Comic Book Stories Set Between the Panels of Other Comic Book Stories

Comic Book Stories Set Between the Panels of Other Comic Book Stories

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Comic Book Stories Set Between the Panels of Other Comic Book Stories

In Drawing Crazy Patterns, I spotlight at least five scenes/moments from within comic book stories that fit under a specific theme (basically, stuff that happens frequently in comics).

Today, we look at an interesting practice in comic books where a comic book story takes place between the panels of another comic book story.

The first example was set in the middle of the fight in Avengers #3 (by Stan Lee, Jack Kirby and Paul Reinman), where the Hulk teamed up with Namor to take on his former comrades in the Avengers (an issue after they were all very quick to believe that the Hulk had turned on them when the Space Phantom took his place). They have a right old donneybrook….

Well, a year after this, Stan Lee and Jack Kirby decided to do one of the most meta-fictional Thor issues of all-time, as Lee obviously kept seeing fans writing into Marvel Comics, wondering who was stronger, Thor or Hulk, so in Journey Into Mystery #112 (by Lee, Kirby and Chic Stone), Lee decided to kind of sort of determine who was the strongest. How they decided to figure this out was a very odd little story that was set between the panels of Avengers #3…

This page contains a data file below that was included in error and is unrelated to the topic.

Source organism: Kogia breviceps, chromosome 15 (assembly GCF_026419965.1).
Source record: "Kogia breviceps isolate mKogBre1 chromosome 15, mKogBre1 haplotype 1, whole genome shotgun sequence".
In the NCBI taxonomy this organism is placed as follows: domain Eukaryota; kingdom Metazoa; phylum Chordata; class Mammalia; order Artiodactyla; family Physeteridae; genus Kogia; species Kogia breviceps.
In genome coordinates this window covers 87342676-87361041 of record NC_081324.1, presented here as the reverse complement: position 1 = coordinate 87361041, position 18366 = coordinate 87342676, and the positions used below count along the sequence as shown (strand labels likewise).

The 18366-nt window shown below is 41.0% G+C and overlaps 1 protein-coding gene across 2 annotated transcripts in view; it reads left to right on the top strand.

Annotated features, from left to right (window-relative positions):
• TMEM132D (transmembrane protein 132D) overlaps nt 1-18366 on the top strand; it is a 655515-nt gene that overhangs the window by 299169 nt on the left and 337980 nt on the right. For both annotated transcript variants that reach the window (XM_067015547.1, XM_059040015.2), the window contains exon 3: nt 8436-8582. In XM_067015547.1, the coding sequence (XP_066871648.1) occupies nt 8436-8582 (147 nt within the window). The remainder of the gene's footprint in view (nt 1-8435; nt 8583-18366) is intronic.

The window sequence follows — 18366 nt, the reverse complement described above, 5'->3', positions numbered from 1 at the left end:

I just love that story so much. “Oh, did you know that right in the middle of the fight, we took off and had this big ol’ brawl where my hammer was briefly removed of the 60 second limitation?” That’s just so nuts. I love it.

Okay, this is an odd little one. In John Byrne’s Superman #20, there is a crossover between Doom Patrol and Superman, but I guess Byrne didn’t want to give up the opening of his issue to another book, so the opening of the issue dealt with various subplots and then we get the whole, “Oh, yeah, there was an earlier part of this story, check it out in Doom Patrol!”

So, in Doom Patrol #10 (by Paul Kupperberg, Erik Larsen and Gary Martin), we see Doom Patrol get their butts whupped by Metallo, and then that takes us to Superman’s role in the story (as he is in the area visiting his family in Smallville)…

Next up is Final Crisis #3, by Grant Morrison and JG Jones, where Clark Kent is by the bedside of Lois Lane, who was severely injured in the previous issue….

That mysterious woman comes in and stops time in Final Crisis: Superman Beyond #1 (by Grant Morrison, Doug Mahnke, Christian Alamy, Rodney Ramos, Tom Nguyen and Walden Wong)…

So the entire story (which is really awesome) takes place in just that one panel. Then he returns and Lois Lane is healed! You could argue that there is also kind of sort of this same thing with the Final Crisis: Legion of Three Worlds story, but I don’t think that that was explicitly set between any panels or anything like that. I could be wrong. There are probably some other Final Crisis examples, as when I did a timeline for that series, I believe that there were a lot of insert issues there.

The final two on the next page!

Page 2:

Harley and Power Girl!

The post Comic Book Stories Set Between the Panels of Other Comic Book Stories appeared first on CBR.


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